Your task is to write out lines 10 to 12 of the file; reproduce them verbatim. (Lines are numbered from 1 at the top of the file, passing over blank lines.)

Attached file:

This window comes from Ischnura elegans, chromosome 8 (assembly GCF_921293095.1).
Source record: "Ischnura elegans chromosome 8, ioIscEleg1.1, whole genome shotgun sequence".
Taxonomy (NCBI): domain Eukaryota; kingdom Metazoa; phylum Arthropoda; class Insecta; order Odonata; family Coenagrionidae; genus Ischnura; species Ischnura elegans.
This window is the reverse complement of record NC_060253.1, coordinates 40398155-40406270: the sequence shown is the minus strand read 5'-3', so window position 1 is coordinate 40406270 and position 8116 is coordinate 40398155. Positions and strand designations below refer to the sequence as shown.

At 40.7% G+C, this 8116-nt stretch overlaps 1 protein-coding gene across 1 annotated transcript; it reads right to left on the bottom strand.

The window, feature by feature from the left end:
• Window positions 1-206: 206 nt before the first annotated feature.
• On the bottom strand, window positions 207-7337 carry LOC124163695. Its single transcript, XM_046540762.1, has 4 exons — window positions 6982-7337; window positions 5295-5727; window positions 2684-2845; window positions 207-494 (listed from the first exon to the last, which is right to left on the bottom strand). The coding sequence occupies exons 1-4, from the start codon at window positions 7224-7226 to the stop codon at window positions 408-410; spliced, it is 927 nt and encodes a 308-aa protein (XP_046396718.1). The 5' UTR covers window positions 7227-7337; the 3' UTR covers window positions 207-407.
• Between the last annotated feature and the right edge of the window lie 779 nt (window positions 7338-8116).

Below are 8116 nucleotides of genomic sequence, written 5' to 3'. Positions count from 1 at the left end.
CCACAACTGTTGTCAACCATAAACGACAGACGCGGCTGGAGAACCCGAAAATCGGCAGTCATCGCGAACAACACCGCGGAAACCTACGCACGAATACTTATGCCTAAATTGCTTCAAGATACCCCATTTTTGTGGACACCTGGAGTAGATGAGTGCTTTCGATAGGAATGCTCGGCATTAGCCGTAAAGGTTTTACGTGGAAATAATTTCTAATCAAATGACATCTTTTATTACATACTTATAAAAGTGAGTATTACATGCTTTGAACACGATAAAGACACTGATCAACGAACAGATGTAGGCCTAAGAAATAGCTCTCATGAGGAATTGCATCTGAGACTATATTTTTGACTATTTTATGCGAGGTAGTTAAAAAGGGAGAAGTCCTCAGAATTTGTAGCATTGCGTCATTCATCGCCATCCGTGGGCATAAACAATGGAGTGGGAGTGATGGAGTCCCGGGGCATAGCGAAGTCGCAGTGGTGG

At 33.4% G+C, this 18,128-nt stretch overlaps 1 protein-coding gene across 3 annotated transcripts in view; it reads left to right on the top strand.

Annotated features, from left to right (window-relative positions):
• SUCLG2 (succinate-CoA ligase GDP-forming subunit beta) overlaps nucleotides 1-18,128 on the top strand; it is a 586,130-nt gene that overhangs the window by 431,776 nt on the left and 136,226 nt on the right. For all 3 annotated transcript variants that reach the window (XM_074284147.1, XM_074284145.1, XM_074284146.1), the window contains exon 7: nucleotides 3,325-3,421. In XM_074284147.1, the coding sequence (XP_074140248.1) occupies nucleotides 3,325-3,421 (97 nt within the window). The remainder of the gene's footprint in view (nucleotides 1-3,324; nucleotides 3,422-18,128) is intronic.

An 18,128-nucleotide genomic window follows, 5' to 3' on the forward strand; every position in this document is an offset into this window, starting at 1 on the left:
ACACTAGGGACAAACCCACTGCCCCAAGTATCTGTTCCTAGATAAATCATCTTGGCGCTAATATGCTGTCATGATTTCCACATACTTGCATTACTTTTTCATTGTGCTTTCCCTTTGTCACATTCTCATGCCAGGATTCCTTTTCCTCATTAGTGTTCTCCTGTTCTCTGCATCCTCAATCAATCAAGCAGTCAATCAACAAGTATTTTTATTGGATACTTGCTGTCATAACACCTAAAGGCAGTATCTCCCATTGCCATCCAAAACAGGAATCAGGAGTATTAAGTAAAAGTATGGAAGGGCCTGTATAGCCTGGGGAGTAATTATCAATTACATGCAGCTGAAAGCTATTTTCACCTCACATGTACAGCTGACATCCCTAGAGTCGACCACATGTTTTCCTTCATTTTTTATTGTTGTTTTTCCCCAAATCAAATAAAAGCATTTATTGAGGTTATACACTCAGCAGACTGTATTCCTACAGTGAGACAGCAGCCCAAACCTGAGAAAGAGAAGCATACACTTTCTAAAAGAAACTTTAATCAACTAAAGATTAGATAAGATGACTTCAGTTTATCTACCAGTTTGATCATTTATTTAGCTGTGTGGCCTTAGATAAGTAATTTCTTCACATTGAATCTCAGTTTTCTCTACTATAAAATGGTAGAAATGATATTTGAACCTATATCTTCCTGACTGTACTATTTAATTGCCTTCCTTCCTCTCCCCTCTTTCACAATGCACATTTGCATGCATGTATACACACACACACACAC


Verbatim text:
Below are 8116 nucleotides of genomic sequence, written 5' to 3'. Positions count from 1 at the left end.
CCACAACTGTTGTCAACCATAAACGACAGACGCGGCTGGAGAACCCGAAAATCGGCAGTCATCGCGAACAACACCGCGGAAACCTACGCACGAATACTTATGCCTAAATTGCTTCAAGATACCCCATTTTTGTGGACACCTGGAGTAGATGAGTGCTTTCGATAGGAATGCTCGGCATTAGCCGTAAAGGTTTTACGTGGAAATAATTTCTAATCAAATGACATCTTTTATTACATACTTATAAAAGTGAGTATTACATGCTTTGAACACGATAAAGACACTGATCAACGAACAGATGTAGGCCTAAGAAATAGCTCTCATGAGGAATTGCATCTGAGACTATATTTTTGACTATTTTATGCGAGGTAGTTAAAAAGGGAGAAGTCCTCAGAATTTGTAGCATTGCGTCATTCATCGCCATCCGTGGGCATAAACAATGGAGTGGGAGTGATGGAGTCCCGGGGCATAGCGAAGTCGCAGTGGTGG

At 33.4% G+C, this 18,128-nt stretch overlaps 1 protein-coding gene across 3 annotated transcripts in view; it reads left to right on the top strand.